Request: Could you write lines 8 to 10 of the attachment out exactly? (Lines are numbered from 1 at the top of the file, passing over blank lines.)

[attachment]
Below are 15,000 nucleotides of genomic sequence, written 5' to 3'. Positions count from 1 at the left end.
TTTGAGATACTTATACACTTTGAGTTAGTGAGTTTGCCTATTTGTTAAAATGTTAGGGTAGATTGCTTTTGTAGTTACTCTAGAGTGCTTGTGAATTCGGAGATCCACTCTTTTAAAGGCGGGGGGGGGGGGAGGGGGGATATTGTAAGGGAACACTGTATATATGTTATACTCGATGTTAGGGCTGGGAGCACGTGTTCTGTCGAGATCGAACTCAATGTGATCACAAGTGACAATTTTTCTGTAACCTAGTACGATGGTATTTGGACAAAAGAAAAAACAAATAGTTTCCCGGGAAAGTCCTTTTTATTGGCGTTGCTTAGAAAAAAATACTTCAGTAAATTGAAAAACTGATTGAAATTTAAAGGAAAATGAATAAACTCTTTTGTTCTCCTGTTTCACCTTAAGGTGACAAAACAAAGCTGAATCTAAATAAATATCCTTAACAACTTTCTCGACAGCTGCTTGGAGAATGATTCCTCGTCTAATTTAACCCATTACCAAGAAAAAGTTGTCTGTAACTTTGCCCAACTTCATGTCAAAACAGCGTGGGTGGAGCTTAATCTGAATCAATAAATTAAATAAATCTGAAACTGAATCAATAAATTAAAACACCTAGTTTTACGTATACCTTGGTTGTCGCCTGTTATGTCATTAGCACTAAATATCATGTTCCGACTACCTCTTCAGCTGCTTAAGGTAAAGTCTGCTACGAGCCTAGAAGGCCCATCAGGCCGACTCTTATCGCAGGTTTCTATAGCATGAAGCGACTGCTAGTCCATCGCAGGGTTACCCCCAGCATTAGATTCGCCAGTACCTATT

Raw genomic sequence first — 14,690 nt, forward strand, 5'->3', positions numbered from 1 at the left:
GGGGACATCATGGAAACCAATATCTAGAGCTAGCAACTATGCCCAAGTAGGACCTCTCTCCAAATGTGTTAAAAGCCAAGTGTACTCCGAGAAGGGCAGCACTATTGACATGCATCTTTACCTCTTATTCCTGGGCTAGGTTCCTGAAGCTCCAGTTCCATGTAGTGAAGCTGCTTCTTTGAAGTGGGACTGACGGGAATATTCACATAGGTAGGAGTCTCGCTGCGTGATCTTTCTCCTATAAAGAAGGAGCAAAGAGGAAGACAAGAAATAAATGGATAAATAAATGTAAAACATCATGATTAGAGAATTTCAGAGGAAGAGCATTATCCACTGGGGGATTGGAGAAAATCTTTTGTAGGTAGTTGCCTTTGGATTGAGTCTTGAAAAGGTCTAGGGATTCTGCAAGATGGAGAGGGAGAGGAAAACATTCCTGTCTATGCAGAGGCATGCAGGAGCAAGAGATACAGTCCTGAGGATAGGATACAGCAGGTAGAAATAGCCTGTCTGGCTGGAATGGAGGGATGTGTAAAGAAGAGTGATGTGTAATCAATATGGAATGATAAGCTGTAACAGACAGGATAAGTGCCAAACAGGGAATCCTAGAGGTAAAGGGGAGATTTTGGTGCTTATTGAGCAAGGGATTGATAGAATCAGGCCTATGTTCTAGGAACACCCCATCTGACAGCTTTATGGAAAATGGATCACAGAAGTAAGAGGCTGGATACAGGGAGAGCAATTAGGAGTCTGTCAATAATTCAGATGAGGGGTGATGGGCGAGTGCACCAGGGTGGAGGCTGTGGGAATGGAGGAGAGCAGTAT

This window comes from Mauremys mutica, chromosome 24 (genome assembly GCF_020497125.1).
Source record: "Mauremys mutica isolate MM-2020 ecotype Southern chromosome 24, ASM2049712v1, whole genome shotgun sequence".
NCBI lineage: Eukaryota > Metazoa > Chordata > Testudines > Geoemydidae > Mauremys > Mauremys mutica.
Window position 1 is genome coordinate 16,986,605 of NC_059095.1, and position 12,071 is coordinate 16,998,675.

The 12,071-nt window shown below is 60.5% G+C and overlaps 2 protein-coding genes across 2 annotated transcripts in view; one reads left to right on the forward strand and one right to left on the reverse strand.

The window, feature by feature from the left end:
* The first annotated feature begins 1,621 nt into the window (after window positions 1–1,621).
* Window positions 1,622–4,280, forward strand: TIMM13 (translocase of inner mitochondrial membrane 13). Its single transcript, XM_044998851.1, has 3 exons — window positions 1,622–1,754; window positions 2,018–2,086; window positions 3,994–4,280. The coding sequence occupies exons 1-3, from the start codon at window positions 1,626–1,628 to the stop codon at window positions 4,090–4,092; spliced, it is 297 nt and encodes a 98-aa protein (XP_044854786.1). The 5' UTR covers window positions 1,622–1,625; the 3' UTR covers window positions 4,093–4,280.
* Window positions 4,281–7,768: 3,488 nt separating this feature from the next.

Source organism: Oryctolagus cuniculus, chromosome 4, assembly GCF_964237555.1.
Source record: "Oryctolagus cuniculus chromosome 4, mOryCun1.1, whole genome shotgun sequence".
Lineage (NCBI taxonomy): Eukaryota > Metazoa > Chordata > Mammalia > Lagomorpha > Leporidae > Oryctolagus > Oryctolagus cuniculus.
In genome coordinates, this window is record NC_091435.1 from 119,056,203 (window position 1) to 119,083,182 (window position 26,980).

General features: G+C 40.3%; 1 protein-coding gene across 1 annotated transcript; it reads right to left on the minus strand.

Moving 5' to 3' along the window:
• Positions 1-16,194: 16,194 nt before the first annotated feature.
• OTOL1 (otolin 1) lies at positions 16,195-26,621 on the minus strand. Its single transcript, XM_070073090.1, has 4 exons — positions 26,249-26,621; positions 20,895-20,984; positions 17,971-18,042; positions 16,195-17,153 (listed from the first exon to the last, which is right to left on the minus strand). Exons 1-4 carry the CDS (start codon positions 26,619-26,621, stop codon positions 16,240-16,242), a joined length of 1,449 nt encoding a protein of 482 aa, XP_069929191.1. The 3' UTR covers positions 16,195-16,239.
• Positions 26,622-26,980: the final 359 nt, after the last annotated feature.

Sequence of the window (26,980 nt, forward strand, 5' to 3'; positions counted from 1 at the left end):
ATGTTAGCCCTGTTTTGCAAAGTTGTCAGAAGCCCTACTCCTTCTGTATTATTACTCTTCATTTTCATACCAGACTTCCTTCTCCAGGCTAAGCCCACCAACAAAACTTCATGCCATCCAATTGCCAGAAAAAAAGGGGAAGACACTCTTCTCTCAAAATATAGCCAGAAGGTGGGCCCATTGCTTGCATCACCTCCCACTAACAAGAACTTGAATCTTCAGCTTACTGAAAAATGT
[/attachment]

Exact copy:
Window position 1 is genome coordinate 16,986,605 of NC_059095.1, and position 12,071 is coordinate 16,998,675.

The 12,071-nt window shown below is 60.5% G+C and overlaps 2 protein-coding genes across 2 annotated transcripts in view; one reads left to right on the forward strand and one right to left on the reverse strand.

The window, feature by feature from the left end: